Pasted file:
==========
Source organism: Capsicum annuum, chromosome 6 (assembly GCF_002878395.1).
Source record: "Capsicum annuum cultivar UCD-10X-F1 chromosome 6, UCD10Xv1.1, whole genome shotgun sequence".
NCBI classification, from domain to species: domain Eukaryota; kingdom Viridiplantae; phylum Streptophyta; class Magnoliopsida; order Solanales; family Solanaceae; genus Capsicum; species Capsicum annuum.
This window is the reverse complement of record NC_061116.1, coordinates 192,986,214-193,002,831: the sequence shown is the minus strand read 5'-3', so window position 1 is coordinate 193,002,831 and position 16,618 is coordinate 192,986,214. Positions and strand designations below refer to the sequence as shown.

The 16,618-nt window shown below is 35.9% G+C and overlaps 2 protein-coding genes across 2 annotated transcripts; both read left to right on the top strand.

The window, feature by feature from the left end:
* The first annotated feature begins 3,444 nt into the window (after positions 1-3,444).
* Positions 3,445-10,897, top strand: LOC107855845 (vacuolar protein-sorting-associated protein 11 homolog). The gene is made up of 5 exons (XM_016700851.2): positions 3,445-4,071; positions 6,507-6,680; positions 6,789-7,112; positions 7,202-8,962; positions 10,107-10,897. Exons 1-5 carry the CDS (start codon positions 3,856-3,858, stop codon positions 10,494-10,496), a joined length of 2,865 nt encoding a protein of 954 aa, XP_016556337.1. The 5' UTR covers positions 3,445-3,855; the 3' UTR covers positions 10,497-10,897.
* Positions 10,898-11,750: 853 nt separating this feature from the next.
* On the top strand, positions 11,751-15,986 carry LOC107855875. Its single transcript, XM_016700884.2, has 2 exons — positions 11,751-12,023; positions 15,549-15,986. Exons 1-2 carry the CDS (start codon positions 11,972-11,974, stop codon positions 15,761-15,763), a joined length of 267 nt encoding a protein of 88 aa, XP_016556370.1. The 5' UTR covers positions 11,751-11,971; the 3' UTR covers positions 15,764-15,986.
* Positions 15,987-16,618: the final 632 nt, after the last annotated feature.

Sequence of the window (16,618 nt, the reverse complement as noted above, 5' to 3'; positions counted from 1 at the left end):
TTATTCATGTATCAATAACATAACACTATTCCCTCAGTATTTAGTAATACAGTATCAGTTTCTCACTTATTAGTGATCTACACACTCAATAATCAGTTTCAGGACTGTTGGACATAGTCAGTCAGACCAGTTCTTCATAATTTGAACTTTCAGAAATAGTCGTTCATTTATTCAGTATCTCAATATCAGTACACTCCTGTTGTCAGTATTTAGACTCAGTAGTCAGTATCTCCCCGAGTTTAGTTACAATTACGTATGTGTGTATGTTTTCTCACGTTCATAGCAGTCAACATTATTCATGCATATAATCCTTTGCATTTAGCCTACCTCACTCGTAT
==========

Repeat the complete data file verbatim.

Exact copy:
Source organism: Capsicum annuum, chromosome 6 (assembly GCF_002878395.1).
Source record: "Capsicum annuum cultivar UCD-10X-F1 chromosome 6, UCD10Xv1.1, whole genome shotgun sequence".
NCBI classification, from domain to species: domain Eukaryota; kingdom Viridiplantae; phylum Streptophyta; class Magnoliopsida; order Solanales; family Solanaceae; genus Capsicum; species Capsicum annuum.
This window is the reverse complement of record NC_061116.1, coordinates 192,986,214-193,002,831: the sequence shown is the minus strand read 5'-3', so window position 1 is coordinate 193,002,831 and position 16,618 is coordinate 192,986,214. Positions and strand designations below refer to the sequence as shown.

The 16,618-nt window shown below is 35.9% G+C and overlaps 2 protein-coding genes across 2 annotated transcripts; both read left to right on the top strand.

The window, feature by feature from the left end:
* The first annotated feature begins 3,444 nt into the window (after positions 1-3,444).
* Positions 3,445-10,897, top strand: LOC107855845 (vacuolar protein-sorting-associated protein 11 homolog). The gene is made up of 5 exons (XM_016700851.2): positions 3,445-4,071; positions 6,507-6,680; positions 6,789-7,112; positions 7,202-8,962; positions 10,107-10,897. Exons 1-5 carry the CDS (start codon positions 3,856-3,858, stop codon positions 10,494-10,496), a joined length of 2,865 nt encoding a protein of 954 aa, XP_016556337.1. The 5' UTR covers positions 3,445-3,855; the 3' UTR covers positions 10,497-10,897.
* Positions 10,898-11,750: 853 nt separating this feature from the next.
* On the top strand, positions 11,751-15,986 carry LOC107855875. Its single transcript, XM_016700884.2, has 2 exons — positions 11,751-12,023; positions 15,549-15,986. Exons 1-2 carry the CDS (start codon positions 11,972-11,974, stop codon positions 15,761-15,763), a joined length of 267 nt encoding a protein of 88 aa, XP_016556370.1. The 5' UTR covers positions 11,751-11,971; the 3' UTR covers positions 15,764-15,986.
* Positions 15,987-16,618: the final 632 nt, after the last annotated feature.

Sequence of the window (16,618 nt, the reverse complement as noted above, 5' to 3'; positions counted from 1 at the left end):
TTATTCATGTATCAATAACATAACACTATTCCCTCAGTATTTAGTAATACAGTATCAGTTTCTCACTTATTAGTGATCTACACACTCAATAATCAGTTTCAGGACTGTTGGACATAGTCAGTCAGACCAGTTCTTCATAATTTGAACTTTCAGAAATAGTCGTTCATTTATTCAGTATCTCAATATCAGTACACTCCTGTTGTCAGTATTTAGACTCAGTAGTCAGTATCTCCCCGAGTTTAGTTACAATTACGTATGTGTGTATGTTTTCTCACGTTCATAGCAGTCAACATTATTCATGCATATAATCCTTTGCATTTAGCCTACCTCACTCGTAT